Diagnostic criteria for Kleine-Levin syndrome
The following KLS definition was developed by the International Classification of Sleep Disorders - Third Edition (ICSD-3, 2014)
Criteria A to E must be met
- A. The patient experiences at least two recurrent episodes of excessive sleepiness and sleep duration, each persisting for two days to five weeks.
- B. Episodes recur usually more than once a year and at least once every 18 months.
- C. The patient has normal alertness, cognitive function, behavior, and mood between episodes.
- D. The patient must demonstrate at least one of the following during episodes:
- Cognitive dysfunction.
- Altered perception.
- Eating disorder (anorexia or hyperphagia).
- Disinhibited behavior (such as hypersexuality).
- E. The hypersomnolence and related symptoms are not better explained by another sleep disorder, other medical, neurologic, or psychiatric disorder (especially bipolar disorder), or use of drugs or medications.
These criteria replace the following definition of 2005.
A KLS patient would have symptom A, one or more of the B symptoms, and the pattern described in C.
- A. Recurrent episodes of severe hypersomnia (2-31 days)
- B. Plus one or more of the associated features:
- Cognitive abnormalities such as feeling of unreality, confusion, hallucinations.
- Abnormal behavior such as irritability, aggression, odd behavior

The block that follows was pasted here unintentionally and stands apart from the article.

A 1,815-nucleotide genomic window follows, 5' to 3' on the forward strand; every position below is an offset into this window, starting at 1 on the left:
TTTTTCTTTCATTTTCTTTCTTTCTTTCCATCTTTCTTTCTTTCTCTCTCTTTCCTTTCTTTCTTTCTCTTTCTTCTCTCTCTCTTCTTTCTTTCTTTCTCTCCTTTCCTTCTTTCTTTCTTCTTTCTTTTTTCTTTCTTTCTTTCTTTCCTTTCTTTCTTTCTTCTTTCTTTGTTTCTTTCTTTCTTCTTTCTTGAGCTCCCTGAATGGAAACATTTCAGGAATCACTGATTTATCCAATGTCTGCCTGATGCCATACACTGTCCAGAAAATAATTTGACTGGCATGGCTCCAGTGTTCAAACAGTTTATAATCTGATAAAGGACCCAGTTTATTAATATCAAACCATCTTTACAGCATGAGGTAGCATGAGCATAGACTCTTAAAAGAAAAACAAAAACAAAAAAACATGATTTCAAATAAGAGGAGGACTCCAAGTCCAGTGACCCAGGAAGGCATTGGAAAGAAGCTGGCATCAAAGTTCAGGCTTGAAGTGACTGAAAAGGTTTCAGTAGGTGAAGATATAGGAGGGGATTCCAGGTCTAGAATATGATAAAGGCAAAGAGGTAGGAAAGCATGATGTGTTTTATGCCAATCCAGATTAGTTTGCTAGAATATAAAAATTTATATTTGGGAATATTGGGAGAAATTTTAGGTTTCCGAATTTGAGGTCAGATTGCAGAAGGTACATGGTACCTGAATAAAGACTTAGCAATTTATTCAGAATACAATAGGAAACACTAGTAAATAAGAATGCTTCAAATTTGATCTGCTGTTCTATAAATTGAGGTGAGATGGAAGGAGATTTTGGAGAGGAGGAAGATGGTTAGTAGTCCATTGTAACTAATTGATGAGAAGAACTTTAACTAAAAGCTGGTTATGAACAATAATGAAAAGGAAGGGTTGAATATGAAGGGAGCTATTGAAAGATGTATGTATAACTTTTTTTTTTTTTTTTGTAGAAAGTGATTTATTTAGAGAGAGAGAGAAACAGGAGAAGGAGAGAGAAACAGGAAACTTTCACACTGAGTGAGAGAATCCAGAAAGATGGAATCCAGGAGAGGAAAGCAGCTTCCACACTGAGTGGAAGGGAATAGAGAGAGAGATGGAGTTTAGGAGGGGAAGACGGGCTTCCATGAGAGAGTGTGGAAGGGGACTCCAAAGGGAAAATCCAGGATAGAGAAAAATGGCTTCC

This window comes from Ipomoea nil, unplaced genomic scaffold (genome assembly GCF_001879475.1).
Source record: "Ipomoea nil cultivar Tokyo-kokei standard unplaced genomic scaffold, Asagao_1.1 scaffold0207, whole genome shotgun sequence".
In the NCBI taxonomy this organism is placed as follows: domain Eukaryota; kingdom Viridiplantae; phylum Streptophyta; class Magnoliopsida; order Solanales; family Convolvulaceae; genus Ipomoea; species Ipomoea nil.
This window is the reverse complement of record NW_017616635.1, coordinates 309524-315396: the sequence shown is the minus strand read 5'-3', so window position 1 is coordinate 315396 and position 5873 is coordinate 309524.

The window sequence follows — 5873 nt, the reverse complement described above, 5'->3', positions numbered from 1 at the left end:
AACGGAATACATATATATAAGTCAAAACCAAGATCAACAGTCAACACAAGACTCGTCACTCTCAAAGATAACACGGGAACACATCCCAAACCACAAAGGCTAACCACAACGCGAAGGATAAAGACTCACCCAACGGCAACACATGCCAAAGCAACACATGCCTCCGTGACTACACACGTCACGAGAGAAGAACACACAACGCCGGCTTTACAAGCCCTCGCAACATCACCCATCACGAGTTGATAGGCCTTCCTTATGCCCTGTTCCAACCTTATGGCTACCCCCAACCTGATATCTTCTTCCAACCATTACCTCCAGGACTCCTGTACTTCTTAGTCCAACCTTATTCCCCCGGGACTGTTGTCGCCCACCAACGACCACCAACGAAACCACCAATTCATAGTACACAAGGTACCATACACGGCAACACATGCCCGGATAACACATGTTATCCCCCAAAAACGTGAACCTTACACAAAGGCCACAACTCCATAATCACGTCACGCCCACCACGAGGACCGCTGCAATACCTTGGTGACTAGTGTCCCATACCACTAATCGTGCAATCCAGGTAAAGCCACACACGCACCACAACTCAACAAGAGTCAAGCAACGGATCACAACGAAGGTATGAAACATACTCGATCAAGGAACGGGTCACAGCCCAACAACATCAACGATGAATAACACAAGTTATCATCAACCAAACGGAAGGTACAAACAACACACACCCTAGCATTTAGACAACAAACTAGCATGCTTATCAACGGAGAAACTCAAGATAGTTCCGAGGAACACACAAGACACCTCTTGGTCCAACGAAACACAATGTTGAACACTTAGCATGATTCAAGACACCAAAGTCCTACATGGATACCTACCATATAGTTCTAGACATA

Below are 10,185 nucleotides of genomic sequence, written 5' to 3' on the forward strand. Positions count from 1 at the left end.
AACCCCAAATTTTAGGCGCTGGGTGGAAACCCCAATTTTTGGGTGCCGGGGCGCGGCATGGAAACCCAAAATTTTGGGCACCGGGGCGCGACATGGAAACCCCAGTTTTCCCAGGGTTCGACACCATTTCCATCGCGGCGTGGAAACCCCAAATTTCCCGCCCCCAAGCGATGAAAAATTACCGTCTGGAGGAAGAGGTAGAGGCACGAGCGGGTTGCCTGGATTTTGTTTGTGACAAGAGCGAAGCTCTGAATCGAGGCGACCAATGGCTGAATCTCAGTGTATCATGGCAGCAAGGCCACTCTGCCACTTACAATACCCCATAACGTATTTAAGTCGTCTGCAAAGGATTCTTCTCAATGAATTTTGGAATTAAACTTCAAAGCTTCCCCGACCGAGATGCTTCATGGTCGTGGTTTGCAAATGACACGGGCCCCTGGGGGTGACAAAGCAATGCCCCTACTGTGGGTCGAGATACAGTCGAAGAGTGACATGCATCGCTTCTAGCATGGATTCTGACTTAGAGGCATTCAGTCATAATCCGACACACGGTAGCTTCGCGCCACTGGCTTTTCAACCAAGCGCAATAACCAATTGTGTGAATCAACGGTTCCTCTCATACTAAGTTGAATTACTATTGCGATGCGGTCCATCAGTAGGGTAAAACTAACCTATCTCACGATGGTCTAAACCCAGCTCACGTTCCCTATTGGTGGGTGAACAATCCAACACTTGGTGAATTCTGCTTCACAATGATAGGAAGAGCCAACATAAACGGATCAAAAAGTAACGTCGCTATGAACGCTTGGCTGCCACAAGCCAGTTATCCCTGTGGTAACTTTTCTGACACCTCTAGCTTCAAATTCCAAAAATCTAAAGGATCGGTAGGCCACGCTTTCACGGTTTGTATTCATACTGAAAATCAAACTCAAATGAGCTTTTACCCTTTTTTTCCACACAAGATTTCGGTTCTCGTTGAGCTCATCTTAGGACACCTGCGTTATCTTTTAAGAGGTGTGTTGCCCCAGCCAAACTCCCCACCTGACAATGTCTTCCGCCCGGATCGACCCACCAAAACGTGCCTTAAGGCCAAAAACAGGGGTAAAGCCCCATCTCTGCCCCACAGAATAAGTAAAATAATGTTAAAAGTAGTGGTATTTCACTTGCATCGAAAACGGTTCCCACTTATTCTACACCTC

- Binge eating
- C. Interspersed with long periods of normal sleep, cognition, behavior and mood
While the above definition captures the symptoms experienced by a vast majority of KLS cases, like with any medical condition there are atypical cases or outliers which do not fall within the classic definition. The length of episodes and period of time between episodes in some cases are known to be outside of the periods noted in this definition. The lack of a known medical test to confirm KLS, cause for its onset or its remission means that all of the information available regarding KLS is based on observations of suspected cases. Further, the rarity of illness results in a limited sample size which means that as more data is gathered it is possible that we will find that the definition and typical symptoms will shift.